Sealaska is helping its shareholders with burial and cremation costs. The Southeast regional Native corporation’s board voted Monday to offer bereavement benefits of up to $1,000.
Losing a loved one is difficult enough on its own. Add the cost of a funeral, burial or cremation and it can be too much to handle.
A thousand dollars isn’t enough to cover all expenses, which can easily top $10,000. But it can help.
Sealaska Board of Directors Chairman Joe Nelson said the corporation’s increased earnings allow it to offer the benefit.
“This is one that’s been out there for a long time and we haven’t been able to get there. But this year, because of our financial performance and our anticipated continued solid performance, that I think everybody in the company’s just excited that we’re able to move on this one this year,” he said.
Survivors will receive $1,000 when an original shareholder dies. That covers those enrolled in the corporation since it formed in the early 1970s.
Descendants of original shareholders, and those who inherited or were given stock, will receive up to that amount. The corporation said payments will be based on the number of voting shares at the time of the shareholder’s death.
Nelson said the board took action now because it has a new source of revenue.
“It’s a function of being in a healthy financial position and then having the specific carbon project where we want to associate that carbon program to a benefit that all shareholders will feel for generations to come,” he said.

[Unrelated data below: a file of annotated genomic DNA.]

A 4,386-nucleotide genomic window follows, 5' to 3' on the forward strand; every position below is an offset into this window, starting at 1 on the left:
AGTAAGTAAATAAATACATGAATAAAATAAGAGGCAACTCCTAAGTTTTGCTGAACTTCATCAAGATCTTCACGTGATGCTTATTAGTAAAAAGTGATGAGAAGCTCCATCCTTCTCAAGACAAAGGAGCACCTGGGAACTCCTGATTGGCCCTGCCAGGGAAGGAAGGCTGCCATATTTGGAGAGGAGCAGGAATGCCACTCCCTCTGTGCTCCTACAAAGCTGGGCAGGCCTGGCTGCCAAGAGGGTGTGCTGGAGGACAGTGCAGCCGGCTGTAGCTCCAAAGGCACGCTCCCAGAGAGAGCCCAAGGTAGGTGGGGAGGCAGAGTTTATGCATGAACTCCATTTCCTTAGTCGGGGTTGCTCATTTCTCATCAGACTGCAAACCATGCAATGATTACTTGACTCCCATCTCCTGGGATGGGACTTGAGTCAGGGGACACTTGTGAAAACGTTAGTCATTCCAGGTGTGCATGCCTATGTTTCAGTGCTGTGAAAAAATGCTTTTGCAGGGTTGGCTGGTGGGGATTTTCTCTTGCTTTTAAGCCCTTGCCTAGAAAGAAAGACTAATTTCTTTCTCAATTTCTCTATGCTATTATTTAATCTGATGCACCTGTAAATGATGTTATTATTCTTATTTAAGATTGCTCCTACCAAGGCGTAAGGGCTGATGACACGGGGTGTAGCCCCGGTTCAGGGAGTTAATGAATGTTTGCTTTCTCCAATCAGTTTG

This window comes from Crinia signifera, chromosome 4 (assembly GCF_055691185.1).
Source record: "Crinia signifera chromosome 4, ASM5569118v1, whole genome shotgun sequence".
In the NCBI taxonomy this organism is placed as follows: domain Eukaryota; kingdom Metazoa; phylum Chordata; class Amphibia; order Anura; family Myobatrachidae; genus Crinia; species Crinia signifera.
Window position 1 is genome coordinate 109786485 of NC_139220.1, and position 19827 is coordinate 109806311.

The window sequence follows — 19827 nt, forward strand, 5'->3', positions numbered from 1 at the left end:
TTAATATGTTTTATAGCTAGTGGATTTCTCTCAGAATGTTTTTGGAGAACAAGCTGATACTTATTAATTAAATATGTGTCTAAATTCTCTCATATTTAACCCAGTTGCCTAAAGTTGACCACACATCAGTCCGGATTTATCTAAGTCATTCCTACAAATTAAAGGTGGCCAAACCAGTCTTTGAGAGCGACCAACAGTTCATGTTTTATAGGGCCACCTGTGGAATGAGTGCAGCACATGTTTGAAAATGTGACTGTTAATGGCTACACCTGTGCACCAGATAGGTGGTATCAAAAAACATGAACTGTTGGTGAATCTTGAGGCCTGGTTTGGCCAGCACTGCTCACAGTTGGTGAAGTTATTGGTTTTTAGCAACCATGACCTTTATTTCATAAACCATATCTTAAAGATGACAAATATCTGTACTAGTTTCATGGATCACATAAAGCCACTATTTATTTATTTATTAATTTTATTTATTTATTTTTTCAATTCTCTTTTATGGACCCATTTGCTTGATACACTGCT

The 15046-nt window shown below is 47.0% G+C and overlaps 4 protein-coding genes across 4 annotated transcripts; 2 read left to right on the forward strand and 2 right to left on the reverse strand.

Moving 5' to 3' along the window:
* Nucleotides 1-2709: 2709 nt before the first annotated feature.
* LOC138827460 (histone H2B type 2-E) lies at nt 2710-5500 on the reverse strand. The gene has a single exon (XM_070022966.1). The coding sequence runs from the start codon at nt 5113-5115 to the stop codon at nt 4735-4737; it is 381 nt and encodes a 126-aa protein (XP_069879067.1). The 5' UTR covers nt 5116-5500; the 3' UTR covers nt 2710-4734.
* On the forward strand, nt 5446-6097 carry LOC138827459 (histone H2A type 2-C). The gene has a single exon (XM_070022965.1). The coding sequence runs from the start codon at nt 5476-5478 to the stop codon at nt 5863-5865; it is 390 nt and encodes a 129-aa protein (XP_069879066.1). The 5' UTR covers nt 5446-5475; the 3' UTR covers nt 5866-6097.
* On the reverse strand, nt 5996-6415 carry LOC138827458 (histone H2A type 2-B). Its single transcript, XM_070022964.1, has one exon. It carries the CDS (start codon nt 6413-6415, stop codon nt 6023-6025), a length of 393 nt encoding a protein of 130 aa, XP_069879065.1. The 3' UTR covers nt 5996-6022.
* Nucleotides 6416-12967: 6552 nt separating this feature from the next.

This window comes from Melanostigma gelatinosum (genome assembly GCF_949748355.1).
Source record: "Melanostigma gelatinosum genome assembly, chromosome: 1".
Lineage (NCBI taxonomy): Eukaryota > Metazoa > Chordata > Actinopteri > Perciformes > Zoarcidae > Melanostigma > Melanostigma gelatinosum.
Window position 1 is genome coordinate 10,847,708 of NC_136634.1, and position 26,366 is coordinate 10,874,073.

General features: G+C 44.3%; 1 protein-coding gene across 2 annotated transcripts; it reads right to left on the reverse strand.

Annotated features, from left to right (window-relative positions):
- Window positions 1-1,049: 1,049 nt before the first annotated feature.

That project allows Sealaska to sell carbon offset credits through a program based in California. It’s complicated, but basically, the corporation keeps some of its forests intact, in exchange for payments from polluters.
Shareholder bereavement benefits began May 7, the day Sealaska’s board of directors approved the new program.
“I think this is fantastic news for shareholders,” said Nicole Hallingstad, a former Sealaska corporate secretary who’s running for the board as an independent candidate.
She’s among other candidates and corporate critics who’ve called for bereavement benefits.
“The most important thing about this announcement is that it just proves that when shareholders are united and are persistent in their voice in raising an issue, that we can actually accomplish the change that we’re asking for,” she said.
Nelson said a recent survey showed the benefit among shareholders’ top priorities. It was outranked by scholarships and dividends.
“Whenever we go out in the communities, just in our regular shareholder engagement, it is a regular theme — that a lot of folks could use help with burial assistance. And it’s also part of our cultural values, especially in Southeast, where we come together and support each other during times when someone passes,” he said.
Some other regional Native corporations already provide a similar benefit.
Nelson said the mechanics of payments are being worked out, but applications will be available sometime in June.
Sealaska estimates around 300 shareholders die every year. The corporation has between 22,000 and 23,000 shareholders.